• They Wasted a Perfectly Good Plot:
    • "I've Got You Under My Skin" implies the Catholic Church is aware of the supernatural, with one of their nuns being able to instantly recognize Angel as a vampire just by looking at him, and for a moment it seems the series lore might include similar ideas to Constantine or Supernatural. One wonders what sorts of stories could be told if members of the Christian faith were involved in Angel's quest for redemption, or if the Catholic Church could have made a formidable adversary to Angel's branch of Wolfram & Hart in Season 5. Naturally the Church's involvement with the supernatural is never brought up again.
    • During Buffy's last appearance, she doesn't have a scene with Cordelia. It would have been nice to them part ways on good terms and have Buffy see how her former rival has grown as a person (and Wesley, for that matter).
    • More a case of 'a good plot was planned and cancellation ruined it'. Willow would have shown up in Season 6 to separate Fred and Illyria - allowing Amy Acker to play both characters. Given how good she showed herself to be in "The Girl in Question", that could have been quite exciting to see.
    • The lack of guest appearances of Xander (who could have received closure with Cordelia) and Anya (just imagine her and Fred sharing a scene) can be cause for mourning.
  • Too Bleak, Stopped Caring: Season 4 is despised partially for this reason. Wesley has become an especially dark vigilante who happily makes passes at other people's girlfriends, while also having an affair with Lilah. Angel's brat of a son is wandering around being all brooding and angry. Cordelia is possessed by a Dark Messiah and has an affair with a teenager. And the Big Bad literally causes the sun to be blocked out. The characters are all so dark and dysfunctional in this season it's hard to care about anything.
  • Took the Bad Film Seriously: While the direction Cordelia went in during Season 4 isn't well-liked, fans can agree that Charisma Carpenter definitely did her best and was actually quite effective at playing possessed!Cordy as a scheming villain.
  • Ugly Cute: The squid-hound thing named Pancakes that becomes Illyria's pet in her Haunted miniseries.
  • Unintentionally Unsympathetic: Gene Rainey from "Happy Anniversary". Despite the episode trying to frame him as a woobie who didn't intend to start a time apocalypse, he still very much tried to have his girlfriend permanantly frozen in a time bubble without her consent.
  • Values Dissonance:
    • Some of Wesley's behavior towards Fred hasn't aged well. Gunn is supposed to be portrayed as the Romantic False Lead, but the fact that the characters do hook up and stay happy for a long time makes Wesley's sneaking in to attend Fred's lecture in "Supersymmetry" and kissing her out of nowhere in "Soulless" look more like an Entitled to Have You attitude. There's also his tryst with Lilah while she's dressed as Fred in "Apocalypse Nowish"; while she does it herself to make fun of him, he still goes through with it and thus looks like a creepy stalker. And what's especially crazy is how the show vilifies Fred for the aforementioned kiss; Wesley initiates the kiss, and Fred is framed in the bad for 'cheating' in the sense that she didn't break the kiss. They at least avoid any creepiness when They Do in Season 5, although Wesley slips back into Knight Templar mode when she's threatened.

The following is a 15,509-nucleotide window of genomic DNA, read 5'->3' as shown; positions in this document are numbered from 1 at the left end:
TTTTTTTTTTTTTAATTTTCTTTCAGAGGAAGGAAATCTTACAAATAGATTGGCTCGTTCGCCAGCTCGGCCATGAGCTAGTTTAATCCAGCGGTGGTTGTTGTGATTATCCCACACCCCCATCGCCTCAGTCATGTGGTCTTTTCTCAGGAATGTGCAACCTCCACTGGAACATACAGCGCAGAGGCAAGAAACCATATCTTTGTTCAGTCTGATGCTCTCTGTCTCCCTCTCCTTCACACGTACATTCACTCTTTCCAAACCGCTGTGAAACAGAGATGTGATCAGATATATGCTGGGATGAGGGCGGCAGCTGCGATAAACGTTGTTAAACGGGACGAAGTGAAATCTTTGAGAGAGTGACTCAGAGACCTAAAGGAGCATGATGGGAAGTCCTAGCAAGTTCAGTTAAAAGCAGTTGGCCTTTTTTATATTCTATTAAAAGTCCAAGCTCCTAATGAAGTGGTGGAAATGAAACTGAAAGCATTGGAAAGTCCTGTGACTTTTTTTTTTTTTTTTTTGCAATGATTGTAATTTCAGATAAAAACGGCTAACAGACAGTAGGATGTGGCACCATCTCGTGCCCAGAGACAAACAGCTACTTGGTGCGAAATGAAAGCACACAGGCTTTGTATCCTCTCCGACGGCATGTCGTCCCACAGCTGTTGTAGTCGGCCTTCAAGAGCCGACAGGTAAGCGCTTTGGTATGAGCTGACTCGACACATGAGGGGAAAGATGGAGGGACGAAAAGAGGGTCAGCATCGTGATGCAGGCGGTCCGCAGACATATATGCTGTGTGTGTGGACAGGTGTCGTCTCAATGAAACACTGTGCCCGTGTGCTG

• Angelus casually using the word "retard" adds to his Politically Incorrect Villain status. Cordelia's casual usage of it is...less justified.
  • Vindicated by History: "Why We Fight" was loathed by fans purely because it's the episode that follows Cordelia's death and the other characters don't mention it at all. Out of context, fans are more receptive to it these days.
  • Wangst:
    • A lot of Season 3. Most of the time when Darla is around.
    • Considering the Romantic Plot Tumor, Season 4 actually comes off as worse in this regard. Seriously guys... Fighting over Fred when Angelus is sitting in a cage right below your feet and listening to every word you're saying? Really now...
  • What an Idiot!: "Damage" is an episode where William the Bloody is a berk. Let's review:
    • First we get the idea that something is off with Dana as when Spike confronts her she looks like a kid on Christmas.